The bickering did not disturb Maoist leader Pushpa Kamal Dahal, who was intently reading the newspapers. Deputy Prime Minister Amik Sherchan covered his face with his topi and took a nap. Devendra Raj Pandey was reciting satirical poems about the peace process, Laxman Aryal was practising yoga, and Lila Mani Pokhrel was being interviewed by radio stations on his mobile phone. Madhav Nepal asked his assistant Ishwor Pokhrel to inform him when the talks began, and left Baluwatar. Tired of waiting, Maoist leader Ram Bahadur Thapa ordered coffee, which took an hour to arrive. In the meantime, Maoist spokesperson Krishna Bahadur Mahara inspected all the rooms at the prime minister's residence. Comrade? Barsha Man Pun 'Ananta' ordered Frooti to cheer up the leaders.

Krishna Prasad Sitaula and Baburam Bhattarai were the only leaders serious about summit talks. At 11.30pm, Prime Minister Koirala finally came down to the hall and the mood changed instantly. Leaders woke up from naps, and others came back, and soon the leaders of all eight parties were present. Sitaula read out the agreement, there was some discussion, and it was finally signed at 12.30pm on 29 November.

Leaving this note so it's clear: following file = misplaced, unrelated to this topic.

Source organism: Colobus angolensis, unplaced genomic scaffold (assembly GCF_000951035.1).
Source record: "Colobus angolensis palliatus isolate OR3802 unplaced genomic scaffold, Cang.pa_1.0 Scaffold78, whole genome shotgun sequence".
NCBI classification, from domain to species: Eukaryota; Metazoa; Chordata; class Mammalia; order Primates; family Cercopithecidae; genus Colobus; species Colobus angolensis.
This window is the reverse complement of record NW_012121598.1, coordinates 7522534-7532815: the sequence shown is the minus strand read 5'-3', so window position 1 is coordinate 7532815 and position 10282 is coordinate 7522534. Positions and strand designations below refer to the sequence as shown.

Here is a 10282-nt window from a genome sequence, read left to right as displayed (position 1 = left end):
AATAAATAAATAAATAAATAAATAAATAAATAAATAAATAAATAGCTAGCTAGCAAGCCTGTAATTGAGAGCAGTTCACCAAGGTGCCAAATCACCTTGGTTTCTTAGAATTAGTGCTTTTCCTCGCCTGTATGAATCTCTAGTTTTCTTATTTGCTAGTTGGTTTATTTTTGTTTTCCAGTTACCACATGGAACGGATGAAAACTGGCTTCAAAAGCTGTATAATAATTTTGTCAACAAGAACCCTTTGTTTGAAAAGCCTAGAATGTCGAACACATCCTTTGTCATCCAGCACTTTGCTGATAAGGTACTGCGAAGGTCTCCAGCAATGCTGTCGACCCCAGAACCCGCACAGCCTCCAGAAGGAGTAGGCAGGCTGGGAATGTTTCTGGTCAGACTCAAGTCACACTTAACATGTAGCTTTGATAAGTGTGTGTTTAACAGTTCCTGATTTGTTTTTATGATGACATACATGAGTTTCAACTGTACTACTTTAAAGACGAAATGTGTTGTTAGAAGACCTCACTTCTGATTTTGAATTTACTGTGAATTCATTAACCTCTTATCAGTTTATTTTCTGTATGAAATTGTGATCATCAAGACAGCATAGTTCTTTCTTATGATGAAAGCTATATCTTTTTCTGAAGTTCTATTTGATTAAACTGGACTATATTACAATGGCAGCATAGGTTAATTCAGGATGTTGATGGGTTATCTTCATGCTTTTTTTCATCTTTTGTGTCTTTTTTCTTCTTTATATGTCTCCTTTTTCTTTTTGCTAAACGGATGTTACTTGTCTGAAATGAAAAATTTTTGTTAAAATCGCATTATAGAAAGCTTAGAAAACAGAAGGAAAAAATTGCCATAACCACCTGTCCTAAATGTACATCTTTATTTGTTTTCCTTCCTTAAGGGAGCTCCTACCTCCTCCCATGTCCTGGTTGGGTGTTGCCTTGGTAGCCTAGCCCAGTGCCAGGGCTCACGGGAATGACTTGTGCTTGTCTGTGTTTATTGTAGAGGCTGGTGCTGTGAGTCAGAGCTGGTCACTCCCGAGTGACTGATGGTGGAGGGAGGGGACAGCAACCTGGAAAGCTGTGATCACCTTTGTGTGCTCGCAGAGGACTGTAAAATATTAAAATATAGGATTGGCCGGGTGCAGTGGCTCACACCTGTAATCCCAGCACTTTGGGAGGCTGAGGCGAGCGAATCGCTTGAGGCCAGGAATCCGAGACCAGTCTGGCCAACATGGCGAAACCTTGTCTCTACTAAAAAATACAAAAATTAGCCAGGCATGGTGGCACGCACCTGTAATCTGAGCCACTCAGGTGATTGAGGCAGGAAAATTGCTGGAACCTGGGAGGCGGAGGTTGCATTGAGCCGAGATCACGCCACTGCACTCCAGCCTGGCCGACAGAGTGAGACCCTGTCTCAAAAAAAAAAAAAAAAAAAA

Maoist paradox

A year into the peace process, Nepali newspapers exposed contradictions between the words and actions of the Maoists

Drishti, 14 August

What they say What they do
"Abandon violence" Use threats and violence
"Peaceful transformation" Threaten to return to the jungle
"Keep the PLA in camps" Keep YCL wing active
"Committed to CA" CA won't happen
"CA decides on monarchy" Declare republic before CA
"Stay in government" Quit government
"Insist on proportional representation" Oppose proportional system
"Mobilise army against Madhes uprising" Against army bodyguards
"Expansionist India" Meet Indians in Siliguri
"Ceasefire and peace process" For 'urban uprising'
"Negotiate with Congress" Left party unity

End of an epoch

The CA finally voting to declare Nepal a republic was the subject of this editorial cartoon by Rabin Sayami.

Editorial in Himal Khabarpatrika, 29 May-12 June

ROBIN SAYAMI
King Gyanendra dug his own grave when he said, "the Nepali people want a king that can be seen and heard". Gyanendra's ambition has led monarchy to its very end. The loss of internal support and international recognition marks an end of an epoch.

Gyanendra's lack of foresight and selfishness made him the last king of Nepal. He failed to realise that the Nepali monarchy could only continue to exist in a form similar to the British monarchy. As a result, even our neighbours that formerly gave strong support to Nepal's monarchy, accepted republicanism easily.